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Natural Hazards, UnNatural Disasters: The Economics of Effective Prevention

current climate, 10 percent of tropical cyclones are responsible for 90 percent of the expected damages. Even if climate does not change, damages will vary a great deal from year to year and decade to decade. Climate change is expected to skew the damage distribution of tropical cyclones and is likely to cause rare—but very powerful—tropical cyclones to become more common. With a warmed climate, the 10 percent of tropical cyclones that cause the most damage will be responsible for 93 percent of the expected damages. Climate change “fattens the tail” of the tropical cyclone damage distribution. For the United States, destructive storms that would come every 38 to 480 years given the current climate, would come every 18 to 89 years with future climate change. Figure 6.2 illustrates this for one specific climate model (MIROC).11 Most of the cyclones with and without climate change involve damages in the tens of billions of dollars or less. These storms may become even less frequent with climate change. But, very rarely, a very powerful storm will strike a very vulnerable location causing damages up to a trillion dollars. This seemingly small shift in the tail of the distribution is shown as “return years,” which show how many years would elapse, on average, between occurrences of a storm causing a specific level of damage (figure 6.2). Even though very rare and damaging storms are part of today’s climate, they will become more frequent in a warmer climate. For example, using the future baseline, a $100 billion storm is estimated to happen once in a hundred years in the United States given the current climate. With a future warmed climate, it is expected to happen once in about 56 years. Figure 6.2 Climate change shortens the return period of large storms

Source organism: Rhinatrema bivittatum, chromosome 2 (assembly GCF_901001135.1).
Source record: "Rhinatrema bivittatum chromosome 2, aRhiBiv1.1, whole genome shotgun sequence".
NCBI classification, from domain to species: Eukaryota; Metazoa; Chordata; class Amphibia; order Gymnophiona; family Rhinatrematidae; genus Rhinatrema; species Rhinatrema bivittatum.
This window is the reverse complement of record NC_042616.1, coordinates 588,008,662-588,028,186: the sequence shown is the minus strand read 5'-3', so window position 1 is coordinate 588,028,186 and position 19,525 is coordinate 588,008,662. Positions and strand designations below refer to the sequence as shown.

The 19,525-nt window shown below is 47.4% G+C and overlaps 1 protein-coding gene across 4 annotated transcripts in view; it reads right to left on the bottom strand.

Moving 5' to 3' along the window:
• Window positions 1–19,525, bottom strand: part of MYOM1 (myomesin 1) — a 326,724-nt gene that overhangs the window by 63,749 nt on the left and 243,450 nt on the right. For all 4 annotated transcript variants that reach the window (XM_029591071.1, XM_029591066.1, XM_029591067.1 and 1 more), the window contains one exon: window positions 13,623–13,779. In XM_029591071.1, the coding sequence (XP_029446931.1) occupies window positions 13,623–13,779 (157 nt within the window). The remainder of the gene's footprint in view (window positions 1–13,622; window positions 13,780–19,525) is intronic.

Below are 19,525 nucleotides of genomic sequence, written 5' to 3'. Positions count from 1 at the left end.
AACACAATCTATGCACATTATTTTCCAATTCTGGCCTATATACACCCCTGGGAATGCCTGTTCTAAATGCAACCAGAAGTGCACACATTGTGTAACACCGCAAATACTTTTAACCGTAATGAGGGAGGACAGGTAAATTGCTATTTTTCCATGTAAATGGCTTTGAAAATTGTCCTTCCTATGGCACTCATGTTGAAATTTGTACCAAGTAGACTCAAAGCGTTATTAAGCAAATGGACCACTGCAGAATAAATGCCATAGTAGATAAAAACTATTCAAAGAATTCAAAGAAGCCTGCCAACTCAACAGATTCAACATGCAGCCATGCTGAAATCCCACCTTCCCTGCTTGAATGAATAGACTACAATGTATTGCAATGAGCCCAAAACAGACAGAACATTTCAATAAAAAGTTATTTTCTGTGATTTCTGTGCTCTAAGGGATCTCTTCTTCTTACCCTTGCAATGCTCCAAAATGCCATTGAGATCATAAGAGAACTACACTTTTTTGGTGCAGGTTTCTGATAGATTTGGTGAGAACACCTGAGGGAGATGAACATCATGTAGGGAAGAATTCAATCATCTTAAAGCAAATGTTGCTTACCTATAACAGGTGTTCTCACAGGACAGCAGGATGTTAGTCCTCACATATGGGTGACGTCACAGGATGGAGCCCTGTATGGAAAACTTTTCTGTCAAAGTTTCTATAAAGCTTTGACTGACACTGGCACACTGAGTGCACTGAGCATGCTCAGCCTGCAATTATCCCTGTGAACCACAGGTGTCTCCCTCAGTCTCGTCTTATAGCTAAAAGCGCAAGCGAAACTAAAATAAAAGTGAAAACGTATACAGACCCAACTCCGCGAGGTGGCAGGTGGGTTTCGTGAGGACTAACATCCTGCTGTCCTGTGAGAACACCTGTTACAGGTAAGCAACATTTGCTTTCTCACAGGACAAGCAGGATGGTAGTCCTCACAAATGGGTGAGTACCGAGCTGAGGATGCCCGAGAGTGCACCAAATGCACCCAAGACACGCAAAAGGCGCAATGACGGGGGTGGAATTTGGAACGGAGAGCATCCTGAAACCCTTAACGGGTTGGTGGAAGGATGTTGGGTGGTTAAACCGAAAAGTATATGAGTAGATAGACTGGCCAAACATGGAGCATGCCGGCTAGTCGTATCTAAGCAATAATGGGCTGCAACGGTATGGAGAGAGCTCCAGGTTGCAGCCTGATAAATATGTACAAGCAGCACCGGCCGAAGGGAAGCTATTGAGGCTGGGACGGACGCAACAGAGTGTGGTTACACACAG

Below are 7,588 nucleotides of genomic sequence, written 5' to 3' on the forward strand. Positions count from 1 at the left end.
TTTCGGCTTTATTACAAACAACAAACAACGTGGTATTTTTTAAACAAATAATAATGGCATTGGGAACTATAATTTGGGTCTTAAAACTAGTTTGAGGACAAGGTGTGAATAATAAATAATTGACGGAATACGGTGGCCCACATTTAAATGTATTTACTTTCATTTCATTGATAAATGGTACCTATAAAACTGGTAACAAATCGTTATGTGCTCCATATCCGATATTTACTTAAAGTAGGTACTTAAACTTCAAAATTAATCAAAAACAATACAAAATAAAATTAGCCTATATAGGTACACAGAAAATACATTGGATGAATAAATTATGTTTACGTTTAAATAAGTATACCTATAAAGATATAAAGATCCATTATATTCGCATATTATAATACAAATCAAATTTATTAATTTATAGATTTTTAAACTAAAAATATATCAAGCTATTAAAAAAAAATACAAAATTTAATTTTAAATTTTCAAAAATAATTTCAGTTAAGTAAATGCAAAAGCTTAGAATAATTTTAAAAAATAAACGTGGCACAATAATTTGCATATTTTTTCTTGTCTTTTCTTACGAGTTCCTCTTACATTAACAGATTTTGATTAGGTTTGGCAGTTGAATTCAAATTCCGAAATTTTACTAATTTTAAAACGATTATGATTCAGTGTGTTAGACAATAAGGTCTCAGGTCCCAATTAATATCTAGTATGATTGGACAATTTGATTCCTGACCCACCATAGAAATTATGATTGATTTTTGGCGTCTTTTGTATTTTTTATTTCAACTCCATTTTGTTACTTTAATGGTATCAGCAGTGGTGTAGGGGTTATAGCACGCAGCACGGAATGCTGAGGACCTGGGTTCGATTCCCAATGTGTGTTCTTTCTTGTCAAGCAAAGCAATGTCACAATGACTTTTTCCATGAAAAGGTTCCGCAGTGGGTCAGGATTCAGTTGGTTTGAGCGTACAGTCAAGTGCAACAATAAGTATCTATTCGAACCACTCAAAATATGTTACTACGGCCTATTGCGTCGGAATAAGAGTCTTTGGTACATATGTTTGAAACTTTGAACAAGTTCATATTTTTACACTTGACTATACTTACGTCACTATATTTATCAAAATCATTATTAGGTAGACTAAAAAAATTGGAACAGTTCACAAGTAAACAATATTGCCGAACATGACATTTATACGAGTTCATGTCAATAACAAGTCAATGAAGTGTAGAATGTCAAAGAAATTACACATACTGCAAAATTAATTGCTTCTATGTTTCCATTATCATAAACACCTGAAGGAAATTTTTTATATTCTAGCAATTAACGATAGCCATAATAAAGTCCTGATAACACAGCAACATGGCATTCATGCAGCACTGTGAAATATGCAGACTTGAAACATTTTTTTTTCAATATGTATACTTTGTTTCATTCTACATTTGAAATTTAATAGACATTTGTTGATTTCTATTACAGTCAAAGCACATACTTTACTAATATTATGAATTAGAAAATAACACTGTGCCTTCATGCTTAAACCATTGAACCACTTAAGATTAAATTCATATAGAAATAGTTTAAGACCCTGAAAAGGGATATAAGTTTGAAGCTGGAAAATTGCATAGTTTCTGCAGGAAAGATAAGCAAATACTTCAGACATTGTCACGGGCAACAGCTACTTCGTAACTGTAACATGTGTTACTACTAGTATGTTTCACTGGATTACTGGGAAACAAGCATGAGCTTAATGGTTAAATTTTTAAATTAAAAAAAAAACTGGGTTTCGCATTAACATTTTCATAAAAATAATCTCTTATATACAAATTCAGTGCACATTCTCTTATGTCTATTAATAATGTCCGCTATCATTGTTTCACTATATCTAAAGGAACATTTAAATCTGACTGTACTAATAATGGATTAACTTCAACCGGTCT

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Return period, log scale (years) Future

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Note: The figure shows the return period for tropical cyclones of different intensity in the United States for one specific climate model (MIROC). A $100 billion storm is estimated to happen once in a 100 years in the United States given the current climate. With a future warmed climate, it is expected to happen once in about 56 years. Source: Mendelsohn, Emanuel, and Chonabayashi 2010a.

Profile for World Bank Group Publications

Natural Hazards, UnNatural Disasters: The Economics of Effective Prevention  

Earthquakes, droughts, floods, and storms are natural hazards, but unnatural disasters are the deaths and damages that result from human act...

Natural Hazards, UnNatural Disasters: The Economics of Effective Prevention  

Earthquakes, droughts, floods, and storms are natural hazards, but unnatural disasters are the deaths and damages that result from human act...